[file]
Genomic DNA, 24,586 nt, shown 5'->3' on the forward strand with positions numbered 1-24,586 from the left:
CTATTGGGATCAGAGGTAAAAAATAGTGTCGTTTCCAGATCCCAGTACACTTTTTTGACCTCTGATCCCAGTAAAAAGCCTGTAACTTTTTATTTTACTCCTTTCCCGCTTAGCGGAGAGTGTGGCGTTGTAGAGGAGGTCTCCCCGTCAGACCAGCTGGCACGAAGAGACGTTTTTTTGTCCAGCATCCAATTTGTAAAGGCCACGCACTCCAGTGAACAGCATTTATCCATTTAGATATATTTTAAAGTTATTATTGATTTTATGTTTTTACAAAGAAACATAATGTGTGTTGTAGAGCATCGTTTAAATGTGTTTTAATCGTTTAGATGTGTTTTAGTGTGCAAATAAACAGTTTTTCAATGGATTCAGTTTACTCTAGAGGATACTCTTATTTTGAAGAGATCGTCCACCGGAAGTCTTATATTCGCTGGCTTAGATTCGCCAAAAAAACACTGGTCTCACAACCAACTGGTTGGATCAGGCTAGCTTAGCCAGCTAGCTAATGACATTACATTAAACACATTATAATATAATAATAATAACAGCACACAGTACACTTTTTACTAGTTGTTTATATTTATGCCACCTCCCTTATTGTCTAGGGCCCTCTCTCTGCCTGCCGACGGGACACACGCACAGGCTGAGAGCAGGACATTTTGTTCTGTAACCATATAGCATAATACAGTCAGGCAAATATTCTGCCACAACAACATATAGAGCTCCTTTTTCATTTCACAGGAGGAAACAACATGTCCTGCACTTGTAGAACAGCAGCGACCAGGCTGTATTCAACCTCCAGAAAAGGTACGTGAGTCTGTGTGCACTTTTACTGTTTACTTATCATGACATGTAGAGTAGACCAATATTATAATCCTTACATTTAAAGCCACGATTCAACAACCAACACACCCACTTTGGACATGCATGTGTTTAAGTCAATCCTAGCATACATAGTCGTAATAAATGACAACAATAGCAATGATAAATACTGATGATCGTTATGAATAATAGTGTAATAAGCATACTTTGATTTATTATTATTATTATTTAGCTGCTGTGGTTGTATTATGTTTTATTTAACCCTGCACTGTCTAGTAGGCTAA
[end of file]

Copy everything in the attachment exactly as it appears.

Genomic DNA, 24,586 nt, shown 5'->3' on the forward strand with positions numbered 1-24,586 from the left:
CTATTGGGATCAGAGGTAAAAAATAGTGTCGTTTCCAGATCCCAGTACACTTTTTTGACCTCTGATCCCAGTAAAAAGCCTGTAACTTTTTATTTTACTCCTTTCCCGCTTAGCGGAGAGTGTGGCGTTGTAGAGGAGGTCTCCCCGTCAGACCAGCTGGCACGAAGAGACGTTTTTTTGTCCAGCATCCAATTTGTAAAGGCCACGCACTCCAGTGAACAGCATTTATCCATTTAGATATATTTTAAAGTTATTATTGATTTTATGTTTTTACAAAGAAACATAATGTGTGTTGTAGAGCATCGTTTAAATGTGTTTTAATCGTTTAGATGTGTTTTAGTGTGCAAATAAACAGTTTTTCAATGGATTCAGTTTACTCTAGAGGATACTCTTATTTTGAAGAGATCGTCCACCGGAAGTCTTATATTCGCTGGCTTAGATTCGCCAAAAAAACACTGGTCTCACAACCAACTGGTTGGATCAGGCTAGCTTAGCCAGCTAGCTAATGACATTACATTAAACACATTATAATATAATAATAATAACAGCACACAGTACACTTTTTACTAGTTGTTTATATTTATGCCACCTCCCTTATTGTCTAGGGCCCTCTCTCTGCCTGCCGACGGGACACACGCACAGGCTGAGAGCAGGACATTTTGTTCTGTAACCATATAGCATAATACAGTCAGGCAAATATTCTGCCACAACAACATATAGAGCTCCTTTTTCATTTCACAGGAGGAAACAACATGTCCTGCACTTGTAGAACAGCAGCGACCAGGCTGTATTCAACCTCCAGAAAAGGTACGTGAGTCTGTGTGCACTTTTACTGTTTACTTATCATGACATGTAGAGTAGACCAATATTATAATCCTTACATTTAAAGCCACGATTCAACAACCAACACACCCACTTTGGACATGCATGTGTTTAAGTCAATCCTAGCATACATAGTCGTAATAAATGACAACAATAGCAATGATAAATACTGATGATCGTTATGAATAATAGTGTAATAAGCATACTTTGATTTATTATTATTATTATTTAGCTGCTGTGGTTGTATTATGTTTTATTTAACCCTGCACTGTCTAGTAGGCTAA